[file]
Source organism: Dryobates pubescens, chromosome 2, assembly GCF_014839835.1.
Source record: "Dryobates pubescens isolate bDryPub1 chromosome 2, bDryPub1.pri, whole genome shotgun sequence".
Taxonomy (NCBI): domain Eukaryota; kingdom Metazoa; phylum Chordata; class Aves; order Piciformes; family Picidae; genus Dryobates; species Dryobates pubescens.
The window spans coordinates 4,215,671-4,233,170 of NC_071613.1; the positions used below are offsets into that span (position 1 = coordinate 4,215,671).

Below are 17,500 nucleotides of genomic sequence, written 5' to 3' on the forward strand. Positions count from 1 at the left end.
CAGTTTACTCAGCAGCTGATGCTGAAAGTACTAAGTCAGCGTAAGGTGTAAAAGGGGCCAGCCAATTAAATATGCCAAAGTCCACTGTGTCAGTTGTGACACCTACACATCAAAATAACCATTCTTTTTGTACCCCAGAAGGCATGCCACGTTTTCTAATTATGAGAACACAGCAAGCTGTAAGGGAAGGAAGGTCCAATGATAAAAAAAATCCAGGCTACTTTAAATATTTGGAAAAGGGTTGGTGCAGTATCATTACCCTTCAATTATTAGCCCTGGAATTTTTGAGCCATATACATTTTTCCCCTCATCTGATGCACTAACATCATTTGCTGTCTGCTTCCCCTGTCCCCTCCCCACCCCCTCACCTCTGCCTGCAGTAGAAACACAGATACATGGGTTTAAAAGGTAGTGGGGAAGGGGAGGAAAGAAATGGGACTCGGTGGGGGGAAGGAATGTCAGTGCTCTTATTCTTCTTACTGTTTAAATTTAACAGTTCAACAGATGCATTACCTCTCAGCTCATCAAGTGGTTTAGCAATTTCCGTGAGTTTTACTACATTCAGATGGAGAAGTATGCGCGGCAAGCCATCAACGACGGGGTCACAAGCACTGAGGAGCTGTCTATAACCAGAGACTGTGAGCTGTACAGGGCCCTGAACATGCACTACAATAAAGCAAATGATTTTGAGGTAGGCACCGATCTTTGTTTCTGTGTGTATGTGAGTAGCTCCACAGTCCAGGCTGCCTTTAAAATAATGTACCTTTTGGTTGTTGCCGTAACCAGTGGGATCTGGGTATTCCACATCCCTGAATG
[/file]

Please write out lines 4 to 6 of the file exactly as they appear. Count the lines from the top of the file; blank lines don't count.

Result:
The window spans coordinates 4,215,671-4,233,170 of NC_071613.1; the positions used below are offsets into that span (position 1 = coordinate 4,215,671).

Below are 17,500 nucleotides of genomic sequence, written 5' to 3' on the forward strand. Positions count from 1 at the left end.
CAGTTTACTCAGCAGCTGATGCTGAAAGTACTAAGTCAGCGTAAGGTGTAAAAGGGGCCAGCCAATTAAATATGCCAAAGTCCACTGTGTCAGTTGTGACACCTACACATCAAAATAACCATTCTTTTTGTACCCCAGAAGGCATGCCACGTTTTCTAATTATGAGAACACAGCAAGCTGTAAGGGAAGGAAGGTCCAATGATAAAAAAAATCCAGGCTACTTTAAATATTTGGAAAAGGGTTGGTGCAGTATCATTACCCTTCAATTATTAGCCCTGGAATTTTTGAGCCATATACATTTTTCCCCTCATCTGATGCACTAACATCATTTGCTGTCTGCTTCCCCTGTCCCCTCCCCACCCCCTCACCTCTGCCTGCAGTAGAAACACAGATACATGGGTTTAAAAGGTAGTGGGGAAGGGGAGGAAAGAAATGGGACTCGGTGGGGGGAAGGAATGTCAGTGCTCTTATTCTTCTTACTGTTTAAATTTAACAGTTCAACAGATGCATTACCTCTCAGCTCATCAAGTGGTTTAGCAATTTCCGTGAGTTTTACTACATTCAGATGGAGAAGTATGCGCGGCAAGCCATCAACGACGGGGTCACAAGCACTGAGGAGCTGTCTATAACCAGAGACTGTGAGCTGTACAGGGCCCTGAACATGCACTACAATAAAGCAAATGATTTTGAGGTAGGCACCGATCTTTGTTTCTGTGTGTATGTGAGTAGCTCCACAGTCCAGGCTGCCTTTAAAATAATGTACCTTTTGGTTGTTGCCGTAACCAGTGGGATCTGGGTATTCCACATCCCTGAATG